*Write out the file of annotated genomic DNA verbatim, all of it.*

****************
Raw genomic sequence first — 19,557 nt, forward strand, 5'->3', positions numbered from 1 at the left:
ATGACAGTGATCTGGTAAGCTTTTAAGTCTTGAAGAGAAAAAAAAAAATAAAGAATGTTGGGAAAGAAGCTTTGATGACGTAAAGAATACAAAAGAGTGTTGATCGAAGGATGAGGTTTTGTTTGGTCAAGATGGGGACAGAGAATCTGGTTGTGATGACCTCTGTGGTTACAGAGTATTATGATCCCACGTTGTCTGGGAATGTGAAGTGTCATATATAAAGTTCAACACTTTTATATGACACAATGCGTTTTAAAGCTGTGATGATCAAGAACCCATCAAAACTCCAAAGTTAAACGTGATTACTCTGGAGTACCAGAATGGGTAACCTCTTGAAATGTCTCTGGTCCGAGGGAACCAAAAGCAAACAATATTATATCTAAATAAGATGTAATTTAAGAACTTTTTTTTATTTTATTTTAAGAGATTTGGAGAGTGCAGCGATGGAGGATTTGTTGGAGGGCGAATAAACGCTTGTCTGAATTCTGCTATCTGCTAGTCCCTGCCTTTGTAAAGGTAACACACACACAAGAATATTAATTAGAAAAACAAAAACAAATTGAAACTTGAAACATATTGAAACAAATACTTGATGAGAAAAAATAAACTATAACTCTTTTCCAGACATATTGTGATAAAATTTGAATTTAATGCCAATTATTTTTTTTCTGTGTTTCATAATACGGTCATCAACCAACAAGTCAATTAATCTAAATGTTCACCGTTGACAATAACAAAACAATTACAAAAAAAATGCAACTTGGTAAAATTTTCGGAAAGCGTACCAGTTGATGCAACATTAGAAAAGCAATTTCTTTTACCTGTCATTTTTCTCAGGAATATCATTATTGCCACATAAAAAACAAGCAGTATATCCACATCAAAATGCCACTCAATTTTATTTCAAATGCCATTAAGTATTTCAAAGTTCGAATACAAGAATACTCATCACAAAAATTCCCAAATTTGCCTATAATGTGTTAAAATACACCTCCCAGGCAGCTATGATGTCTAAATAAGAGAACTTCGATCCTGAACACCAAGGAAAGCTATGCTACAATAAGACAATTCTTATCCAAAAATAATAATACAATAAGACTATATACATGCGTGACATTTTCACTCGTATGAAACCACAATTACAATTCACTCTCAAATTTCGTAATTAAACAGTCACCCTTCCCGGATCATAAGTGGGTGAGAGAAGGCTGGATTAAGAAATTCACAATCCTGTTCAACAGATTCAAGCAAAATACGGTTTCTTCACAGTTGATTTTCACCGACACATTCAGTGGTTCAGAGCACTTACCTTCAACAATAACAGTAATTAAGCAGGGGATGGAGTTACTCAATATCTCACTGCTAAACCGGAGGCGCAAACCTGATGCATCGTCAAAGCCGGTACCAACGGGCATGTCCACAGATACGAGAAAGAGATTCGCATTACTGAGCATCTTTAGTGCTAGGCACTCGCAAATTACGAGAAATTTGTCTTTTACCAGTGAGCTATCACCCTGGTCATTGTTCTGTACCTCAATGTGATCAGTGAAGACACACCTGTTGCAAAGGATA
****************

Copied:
Raw genomic sequence first — 19,557 nt, forward strand, 5'->3', positions numbered from 1 at the left:
ATGACAGTGATCTGGTAAGCTTTTAAGTCTTGAAGAGAAAAAAAAAAATAAAGAATGTTGGGAAAGAAGCTTTGATGACGTAAAGAATACAAAAGAGTGTTGATCGAAGGATGAGGTTTTGTTTGGTCAAGATGGGGACAGAGAATCTGGTTGTGATGACCTCTGTGGTTACAGAGTATTATGATCCCACGTTGTCTGGGAATGTGAAGTGTCATATATAAAGTTCAACACTTTTATATGACACAATGCGTTTTAAAGCTGTGATGATCAAGAACCCATCAAAACTCCAAAGTTAAACGTGATTACTCTGGAGTACCAGAATGGGTAACCTCTTGAAATGTCTCTGGTCCGAGGGAACCAAAAGCAAACAATATTATATCTAAATAAGATGTAATTTAAGAACTTTTTTTTATTTTATTTTAAGAGATTTGGAGAGTGCAGCGATGGAGGATTTGTTGGAGGGCGAATAAACGCTTGTCTGAATTCTGCTATCTGCTAGTCCCTGCCTTTGTAAAGGTAACACACACACAAGAATATTAATTAGAAAAACAAAAACAAATTGAAACTTGAAACATATTGAAACAAATACTTGATGAGAAAAAATAAACTATAACTCTTTTCCAGACATATTGTGATAAAATTTGAATTTAATGCCAATTATTTTTTTTCTGTGTTTCATAATACGGTCATCAACCAACAAGTCAATTAATCTAAATGTTCACCGTTGACAATAACAAAACAATTACAAAAAAAATGCAACTTGGTAAAATTTTCGGAAAGCGTACCAGTTGATGCAACATTAGAAAAGCAATTTCTTTTACCTGTCATTTTTCTCAGGAATATCATTATTGCCACATAAAAAACAAGCAGTATATCCACATCAAAATGCCACTCAATTTTATTTCAAATGCCATTAAGTATTTCAAAGTTCGAATACAAGAATACTCATCACAAAAATTCCCAAATTTGCCTATAATGTGTTAAAATACACCTCCCAGGCAGCTATGATGTCTAAATAAGAGAACTTCGATCCTGAACACCAAGGAAAGCTATGCTACAATAAGACAATTCTTATCCAAAAATAATAATACAATAAGACTATATACATGCGTGACATTTTCACTCGTATGAAACCACAATTACAATTCACTCTCAAATTTCGTAATTAAACAGTCACCCTTCCCGGATCATAAGTGGGTGAGAGAAGGCTGGATTAAGAAATTCACAATCCTGTTCAACAGATTCAAGCAAAATACGGTTTCTTCACAGTTGATTTTCACCGACACATTCAGTGGTTCAGAGCACTTACCTTCAACAATAACAGTAATTAAGCAGGGGATGGAGTTACTCAATATCTCACTGCTAAACCGGAGGCGCAAACCTGATGCATCGTCAAAGCCGGTACCAACGGGCATGTCCACAGATACGAGAAAGAGATTCGCATTACTGAGCATCTTTAGTGCTAGGCACTCGCAAATTACGAGAAATTTGTCTTTTACCAGTGAGCTATCACCCTGGTCATTGTTCTGTACCTCAATGTGATCAGTGAAGACACACCTGTTGCAAAGGATA